Sandboxes – Local development environments to play in

Sandboxes – Local development environments to play in

Developers are constantly trying new things, learning new skills and techniques. A lot of learning means trying things out, playing, and making mistakes. And there’s a lot to learn if you’re using open source CMSs with hundreds of potentially useful extensions, modules, or plugins to experiment with. In this post we’ll look at how using DDEV-Local can help you learn and experiment, using “sandboxed” environments where you can isolate your play … (learning!) … from your work.

Every day is a school day for web developers

Did you ever stop yourself trying something new because it might ruin whatever it is you’re working on? What you want is a safe way to play and practice new things. Even as an adult, play and experimentation are important for learning new things.

If you’re a developer working in a digital agency environment, you’re working with clients who have vastly different needs–from government to e-commerce, to mapping, to intranets. It seems with each client project, you build a whole new set of skills. DDEV-Local user Danita Bowman of DSquaredB Consulting said: “Every time a client wants something new, I have to go learn that.” Even if you have done it before, you’re always making sure you’re keeping up with trends and new developments.

The automation tools built into DDEV-Local make it easy to spin up new environments on a whim. Because they are based in containers, you have control over the details of configuration for each sandbox. You can match a client’s production environment or test what would happen when you upgrade a dependency to suit some new code you want to incorporate. Joe Shindelar said he likes to use DDEV-Local to make sandbox environments, “I can spin something up, test out a couple of ideas. See yep that works, destroy it.”

Try new things in sandboxes

Developers who use open source take a “try before you buy” approach to development. Before they write a line of code, they (should) check to see if there’s an available project that suits their needs. Each time, they must carefully evaluate the open source project to see if it’s good quality and the right fit for their needs. Project pages contain valuable information such as the release history, giving you an idea of the relative health of the project. Some include information about the user base. Project pages in the TYPO3 extension repository show the number of downloads. Even better, project pages in the WordPress Plugin directory include the number of active installations.

Usually, you can browse the code online without downloading anything, but you won’t get a feel for how it works until you can try it out. Many WordPress developers create websites for their plugins and themes. They provide demos you can log into, such as WP Job Board or the live demo for the Boss Theme for BuddyPress.

Similarly, the Drupal community also has an in-browser tool to test out new modules called However you may still want to download the new project, so you can install it on a specific site, and see how easy it is to integrate with your existing code base.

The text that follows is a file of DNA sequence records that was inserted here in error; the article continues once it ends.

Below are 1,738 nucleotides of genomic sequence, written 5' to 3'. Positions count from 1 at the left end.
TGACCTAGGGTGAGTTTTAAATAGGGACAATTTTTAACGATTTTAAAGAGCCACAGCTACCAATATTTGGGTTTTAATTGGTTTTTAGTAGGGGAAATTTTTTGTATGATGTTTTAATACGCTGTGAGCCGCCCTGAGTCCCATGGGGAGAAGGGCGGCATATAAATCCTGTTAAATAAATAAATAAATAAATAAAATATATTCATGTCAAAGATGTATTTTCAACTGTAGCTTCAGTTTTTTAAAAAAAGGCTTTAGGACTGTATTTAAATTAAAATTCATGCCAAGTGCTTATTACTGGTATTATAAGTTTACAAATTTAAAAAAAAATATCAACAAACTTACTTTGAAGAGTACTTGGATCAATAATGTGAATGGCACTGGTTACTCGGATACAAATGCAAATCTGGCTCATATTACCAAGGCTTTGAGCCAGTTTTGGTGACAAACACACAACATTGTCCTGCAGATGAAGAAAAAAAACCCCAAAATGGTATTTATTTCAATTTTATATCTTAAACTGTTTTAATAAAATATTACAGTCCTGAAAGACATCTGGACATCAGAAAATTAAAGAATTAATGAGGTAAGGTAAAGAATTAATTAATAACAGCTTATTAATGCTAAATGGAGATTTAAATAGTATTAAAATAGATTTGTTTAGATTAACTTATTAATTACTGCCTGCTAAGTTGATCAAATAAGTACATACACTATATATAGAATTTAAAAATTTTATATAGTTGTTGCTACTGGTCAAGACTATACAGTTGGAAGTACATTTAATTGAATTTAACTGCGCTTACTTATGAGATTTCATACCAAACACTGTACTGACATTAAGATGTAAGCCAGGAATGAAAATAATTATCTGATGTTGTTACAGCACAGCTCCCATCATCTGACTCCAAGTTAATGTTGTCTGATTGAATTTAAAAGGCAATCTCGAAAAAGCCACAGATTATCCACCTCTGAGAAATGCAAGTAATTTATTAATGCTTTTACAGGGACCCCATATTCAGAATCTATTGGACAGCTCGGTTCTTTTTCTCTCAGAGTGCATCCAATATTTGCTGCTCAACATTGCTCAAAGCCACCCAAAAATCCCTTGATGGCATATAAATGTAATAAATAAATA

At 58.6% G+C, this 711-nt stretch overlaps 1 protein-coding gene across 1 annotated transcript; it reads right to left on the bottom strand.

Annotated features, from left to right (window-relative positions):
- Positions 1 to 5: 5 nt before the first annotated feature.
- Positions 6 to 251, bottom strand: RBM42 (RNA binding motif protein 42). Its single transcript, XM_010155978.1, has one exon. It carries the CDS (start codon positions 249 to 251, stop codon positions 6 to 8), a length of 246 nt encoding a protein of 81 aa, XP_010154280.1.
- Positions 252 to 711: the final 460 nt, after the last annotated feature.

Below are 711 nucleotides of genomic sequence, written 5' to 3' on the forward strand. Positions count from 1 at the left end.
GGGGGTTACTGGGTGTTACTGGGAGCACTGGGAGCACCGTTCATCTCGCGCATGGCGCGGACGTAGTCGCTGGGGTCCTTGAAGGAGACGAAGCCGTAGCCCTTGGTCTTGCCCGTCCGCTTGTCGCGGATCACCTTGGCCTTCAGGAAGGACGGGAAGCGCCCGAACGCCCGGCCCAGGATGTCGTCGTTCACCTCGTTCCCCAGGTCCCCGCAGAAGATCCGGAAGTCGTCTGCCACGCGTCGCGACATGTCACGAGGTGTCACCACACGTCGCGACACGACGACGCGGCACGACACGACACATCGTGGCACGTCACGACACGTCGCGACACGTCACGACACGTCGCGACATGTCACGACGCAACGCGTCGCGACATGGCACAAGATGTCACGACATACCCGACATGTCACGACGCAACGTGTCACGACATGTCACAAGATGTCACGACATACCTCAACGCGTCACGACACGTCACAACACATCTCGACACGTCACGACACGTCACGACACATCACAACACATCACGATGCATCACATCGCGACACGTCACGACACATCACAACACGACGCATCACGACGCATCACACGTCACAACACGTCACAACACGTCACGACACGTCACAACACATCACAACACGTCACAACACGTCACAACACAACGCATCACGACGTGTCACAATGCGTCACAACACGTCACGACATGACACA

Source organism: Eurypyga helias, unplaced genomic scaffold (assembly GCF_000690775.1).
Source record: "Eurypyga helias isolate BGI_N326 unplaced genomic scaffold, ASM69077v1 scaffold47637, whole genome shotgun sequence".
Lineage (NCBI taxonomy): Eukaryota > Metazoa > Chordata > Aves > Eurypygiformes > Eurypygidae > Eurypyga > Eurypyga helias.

You won’t know how any new module, extension, or plugin interacts with your current application until you try it out. And surprises are the last thing you want. Keep these environments isolated using container-based tools like DDEV-Local. Rick Manelius, Chief Product Officer here at DRUD said, “This is the container advantage. Spin up, test, explore, and BREAK. Because you’re using containers you’re not going to break whatever else you’re working on. It’s not like MAMP, where you tweak your PHP.ini and all of the sudden nothing else works.”

Use DDEV-Local to start your new code playground

Once you’re using DDEV-Local, you can have a WordPress local development environment up in a minute. The same goes for Drupal, TYPO3 CMS, and Backdrop CMS. If you’ve never used Docker or containers before, don’t worry. DDEV takes care of all the complication, so you don’t have to tinker with it if you don’t want to. DDEV’s got your back, go test that new plugin!

To get started with DDEV-Local, you’ll need to meet the system requirements with Docker running for your operating system. After that, you can install DDEV-Local. Since you’ll be testing and playing on an existing project, follow the Quick Start instructions for WordPress, Drupal 6/7, Drupal 8, TYPO3 CMS, Backdrop CMS, or WordPress.

When you follow those steps, you’ll clone your existing project, configure it and then start your project. Next you’ll import your database. Then you can ddev describe to get information about your project, for example the credentials if you need them.

Two things to note, if you’re new to DDEV-Local:

  • DDEV-Local provides the web and database server for you to work on. If you already have a web server or database running on your machine you might get an error message if, for example, the localhost port 80 is in use. Follow the steps to fix the port conflict.
  • Before importing any databases for your project, first remove its wp-config.php if using WordPress – or settings.php file in the case of Drupal 7/8, if present.

After that, making new sites is a breeze. Each time you want to set up a new site, you change to your project’s directory in your terminal, and ddev start to get going.

All done? Then ddev remove to finish up. It’s good to know that by default, ddev remove is not destructive, it removes the container but not the database. (Though you can add the --remove-data flag to destroy the data if you need to.)

So next time you want to start that environment up again? You guessed it, ddev start is all you need.

Try DDEV-Local today.

Photo credit: Kaboompics .com from Pexels

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